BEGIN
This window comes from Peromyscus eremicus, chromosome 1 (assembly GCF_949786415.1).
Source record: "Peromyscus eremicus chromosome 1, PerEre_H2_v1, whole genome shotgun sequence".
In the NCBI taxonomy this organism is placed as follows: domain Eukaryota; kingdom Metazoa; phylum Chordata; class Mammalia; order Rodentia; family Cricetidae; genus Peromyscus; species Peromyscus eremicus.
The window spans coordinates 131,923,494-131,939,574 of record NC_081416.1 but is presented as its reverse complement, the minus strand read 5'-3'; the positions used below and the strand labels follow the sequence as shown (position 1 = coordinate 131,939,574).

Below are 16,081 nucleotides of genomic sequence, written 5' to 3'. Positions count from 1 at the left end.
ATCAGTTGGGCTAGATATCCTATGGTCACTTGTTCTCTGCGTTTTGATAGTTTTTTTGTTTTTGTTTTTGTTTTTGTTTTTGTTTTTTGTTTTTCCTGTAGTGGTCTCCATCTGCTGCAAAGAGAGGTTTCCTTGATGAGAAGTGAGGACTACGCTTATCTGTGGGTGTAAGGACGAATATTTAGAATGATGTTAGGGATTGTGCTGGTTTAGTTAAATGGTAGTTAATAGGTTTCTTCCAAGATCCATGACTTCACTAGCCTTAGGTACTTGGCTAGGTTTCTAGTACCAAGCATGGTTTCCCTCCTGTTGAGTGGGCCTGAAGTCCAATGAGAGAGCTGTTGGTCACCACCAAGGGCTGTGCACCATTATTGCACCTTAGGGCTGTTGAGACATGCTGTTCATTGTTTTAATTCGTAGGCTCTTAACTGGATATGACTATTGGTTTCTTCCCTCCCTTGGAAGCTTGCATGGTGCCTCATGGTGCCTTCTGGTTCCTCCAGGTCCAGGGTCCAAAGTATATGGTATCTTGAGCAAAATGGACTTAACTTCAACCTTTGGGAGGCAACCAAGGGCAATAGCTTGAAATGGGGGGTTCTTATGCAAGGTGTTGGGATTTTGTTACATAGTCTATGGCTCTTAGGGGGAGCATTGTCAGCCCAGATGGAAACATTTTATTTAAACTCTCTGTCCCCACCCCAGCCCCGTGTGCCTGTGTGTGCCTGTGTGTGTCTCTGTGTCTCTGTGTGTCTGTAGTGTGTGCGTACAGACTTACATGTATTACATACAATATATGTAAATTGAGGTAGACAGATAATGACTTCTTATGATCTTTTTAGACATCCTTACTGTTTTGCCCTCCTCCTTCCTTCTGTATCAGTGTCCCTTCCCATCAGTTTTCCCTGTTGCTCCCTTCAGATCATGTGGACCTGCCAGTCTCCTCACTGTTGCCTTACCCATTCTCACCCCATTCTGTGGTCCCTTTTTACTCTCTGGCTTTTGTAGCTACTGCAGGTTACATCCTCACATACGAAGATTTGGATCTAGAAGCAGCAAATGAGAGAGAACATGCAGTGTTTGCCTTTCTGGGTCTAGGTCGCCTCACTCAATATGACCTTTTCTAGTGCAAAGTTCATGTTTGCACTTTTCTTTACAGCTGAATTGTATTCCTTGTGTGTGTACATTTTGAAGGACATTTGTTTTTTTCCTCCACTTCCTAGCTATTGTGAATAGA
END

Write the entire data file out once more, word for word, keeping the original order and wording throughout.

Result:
This window comes from Peromyscus eremicus, chromosome 1 (assembly GCF_949786415.1).
Source record: "Peromyscus eremicus chromosome 1, PerEre_H2_v1, whole genome shotgun sequence".
In the NCBI taxonomy this organism is placed as follows: domain Eukaryota; kingdom Metazoa; phylum Chordata; class Mammalia; order Rodentia; family Cricetidae; genus Peromyscus; species Peromyscus eremicus.
The window spans coordinates 131,923,494-131,939,574 of record NC_081416.1 but is presented as its reverse complement, the minus strand read 5'-3'; the positions used below and the strand labels follow the sequence as shown (position 1 = coordinate 131,939,574).

Below are 16,081 nucleotides of genomic sequence, written 5' to 3'. Positions count from 1 at the left end.
ATCAGTTGGGCTAGATATCCTATGGTCACTTGTTCTCTGCGTTTTGATAGTTTTTTTGTTTTTGTTTTTGTTTTTGTTTTTGTTTTTTGTTTTTCCTGTAGTGGTCTCCATCTGCTGCAAAGAGAGGTTTCCTTGATGAGAAGTGAGGACTACGCTTATCTGTGGGTGTAAGGACGAATATTTAGAATGATGTTAGGGATTGTGCTGGTTTAGTTAAATGGTAGTTAATAGGTTTCTTCCAAGATCCATGACTTCACTAGCCTTAGGTACTTGGCTAGGTTTCTAGTACCAAGCATGGTTTCCCTCCTGTTGAGTGGGCCTGAAGTCCAATGAGAGAGCTGTTGGTCACCACCAAGGGCTGTGCACCATTATTGCACCTTAGGGCTGTTGAGACATGCTGTTCATTGTTTTAATTCGTAGGCTCTTAACTGGATATGACTATTGGTTTCTTCCCTCCCTTGGAAGCTTGCATGGTGCCTCATGGTGCCTTCTGGTTCCTCCAGGTCCAGGGTCCAAAGTATATGGTATCTTGAGCAAAATGGACTTAACTTCAACCTTTGGGAGGCAACCAAGGGCAATAGCTTGAAATGGGGGGTTCTTATGCAAGGTGTTGGGATTTTGTTACATAGTCTATGGCTCTTAGGGGGAGCATTGTCAGCCCAGATGGAAACATTTTATTTAAACTCTCTGTCCCCACCCCAGCCCCGTGTGCCTGTGTGTGCCTGTGTGTGTCTCTGTGTCTCTGTGTGTCTGTAGTGTGTGCGTACAGACTTACATGTATTACATACAATATATGTAAATTGAGGTAGACAGATAATGACTTCTTATGATCTTTTTAGACATCCTTACTGTTTTGCCCTCCTCCTTCCTTCTGTATCAGTGTCCCTTCCCATCAGTTTTCCCTGTTGCTCCCTTCAGATCATGTGGACCTGCCAGTCTCCTCACTGTTGCCTTACCCATTCTCACCCCATTCTGTGGTCCCTTTTTACTCTCTGGCTTTTGTAGCTACTGCAGGTTACATCCTCACATACGAAGATTTGGATCTAGAAGCAGCAAATGAGAGAGAACATGCAGTGTTTGCCTTTCTGGGTCTAGGTCGCCTCACTCAATATGACCTTTTCTAGTGCAAAGTTCATGTTTGCACTTTTCTTTACAGCTGAATTGTATTCCTTGTGTGTGTACATTTTGAAGGACATTTGTTTTTTTCCTCCACTTCCTAGCTATTGTGAATAGA